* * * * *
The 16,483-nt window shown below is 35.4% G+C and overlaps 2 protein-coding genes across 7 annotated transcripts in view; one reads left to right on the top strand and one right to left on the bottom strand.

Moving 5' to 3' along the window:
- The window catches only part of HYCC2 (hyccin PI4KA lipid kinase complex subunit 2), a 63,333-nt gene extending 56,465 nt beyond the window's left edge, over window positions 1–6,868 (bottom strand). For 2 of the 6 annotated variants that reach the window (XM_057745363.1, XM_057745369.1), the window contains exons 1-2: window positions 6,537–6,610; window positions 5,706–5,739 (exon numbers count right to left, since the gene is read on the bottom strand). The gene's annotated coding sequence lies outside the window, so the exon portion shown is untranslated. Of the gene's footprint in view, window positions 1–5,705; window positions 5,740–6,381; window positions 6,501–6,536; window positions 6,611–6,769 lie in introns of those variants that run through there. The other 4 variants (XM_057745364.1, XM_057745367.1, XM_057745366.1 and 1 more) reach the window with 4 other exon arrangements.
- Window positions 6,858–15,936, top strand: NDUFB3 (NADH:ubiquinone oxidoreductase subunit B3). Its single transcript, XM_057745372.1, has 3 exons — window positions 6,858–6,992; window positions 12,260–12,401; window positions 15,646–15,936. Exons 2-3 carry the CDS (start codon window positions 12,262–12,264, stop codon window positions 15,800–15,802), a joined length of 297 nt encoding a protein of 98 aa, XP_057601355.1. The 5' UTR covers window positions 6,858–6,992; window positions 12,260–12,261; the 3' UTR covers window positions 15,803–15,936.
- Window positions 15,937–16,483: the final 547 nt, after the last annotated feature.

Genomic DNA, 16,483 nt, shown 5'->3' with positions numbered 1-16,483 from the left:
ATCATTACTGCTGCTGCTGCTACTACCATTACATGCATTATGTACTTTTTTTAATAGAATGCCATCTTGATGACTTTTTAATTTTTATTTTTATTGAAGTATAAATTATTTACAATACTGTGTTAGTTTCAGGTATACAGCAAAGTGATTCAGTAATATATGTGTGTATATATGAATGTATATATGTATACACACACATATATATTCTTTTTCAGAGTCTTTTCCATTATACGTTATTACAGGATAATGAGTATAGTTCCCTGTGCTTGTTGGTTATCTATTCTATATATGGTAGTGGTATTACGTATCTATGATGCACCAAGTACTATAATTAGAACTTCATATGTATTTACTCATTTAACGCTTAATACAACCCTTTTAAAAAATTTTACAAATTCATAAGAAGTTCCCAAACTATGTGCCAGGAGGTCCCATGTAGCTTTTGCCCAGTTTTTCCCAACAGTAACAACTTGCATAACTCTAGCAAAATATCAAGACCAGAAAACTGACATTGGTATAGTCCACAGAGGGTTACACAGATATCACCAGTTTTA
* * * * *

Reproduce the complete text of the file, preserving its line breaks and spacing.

The 16,483-nt window shown below is 35.4% G+C and overlaps 2 protein-coding genes across 7 annotated transcripts in view; one reads left to right on the top strand and one right to left on the bottom strand.

Moving 5' to 3' along the window:
- The window catches only part of HYCC2 (hyccin PI4KA lipid kinase complex subunit 2), a 63,333-nt gene extending 56,465 nt beyond the window's left edge, over window positions 1–6,868 (bottom strand). For 2 of the 6 annotated variants that reach the window (XM_057745363.1, XM_057745369.1), the window contains exons 1-2: window positions 6,537–6,610; window positions 5,706–5,739 (exon numbers count right to left, since the gene is read on the bottom strand). The gene's annotated coding sequence lies outside the window, so the exon portion shown is untranslated. Of the gene's footprint in view, window positions 1–5,705; window positions 5,740–6,381; window positions 6,501–6,536; window positions 6,611–6,769 lie in introns of those variants that run through there. The other 4 variants (XM_057745364.1, XM_057745367.1, XM_057745366.1 and 1 more) reach the window with 4 other exon arrangements.
- Window positions 6,858–15,936, top strand: NDUFB3 (NADH:ubiquinone oxidoreductase subunit B3). Its single transcript, XM_057745372.1, has 3 exons — window positions 6,858–6,992; window positions 12,260–12,401; window positions 15,646–15,936. Exons 2-3 carry the CDS (start codon window positions 12,262–12,264, stop codon window positions 15,800–15,802), a joined length of 297 nt encoding a protein of 98 aa, XP_057601355.1. The 5' UTR covers window positions 6,858–6,992; window positions 12,260–12,261; the 3' UTR covers window positions 15,803–15,936.
- Window positions 15,937–16,483: the final 547 nt, after the last annotated feature.

Genomic DNA, 16,483 nt, shown 5'->3' with positions numbered 1-16,483 from the left:
ATCATTACTGCTGCTGCTGCTACTACCATTACATGCATTATGTACTTTTTTTAATAGAATGCCATCTTGATGACTTTTTAATTTTTATTTTTATTGAAGTATAAATTATTTACAATACTGTGTTAGTTTCAGGTATACAGCAAAGTGATTCAGTAATATATGTGTGTATATATGAATGTATATATGTATACACACACATATATATTCTTTTTCAGAGTCTTTTCCATTATACGTTATTACAGGATAATGAGTATAGTTCCCTGTGCTTGTTGGTTATCTATTCTATATATGGTAGTGGTATTACGTATCTATGATGCACCAAGTACTATAATTAGAACTTCATATGTATTTACTCATTTAACGCTTAATACAACCCTTTTAAAAAATTTTACAAATTCATAAGAAGTTCCCAAACTATGTGCCAGGAGGTCCCATGTAGCTTTTGCCCAGTTTTTCCCAACAGTAACAACTTGCATAACTCTAGCAAAATATCAAGACCAGAAAACTGACATTGGTATAGTCCACAGAGGGTTACACAGATATCACCAGTTTTA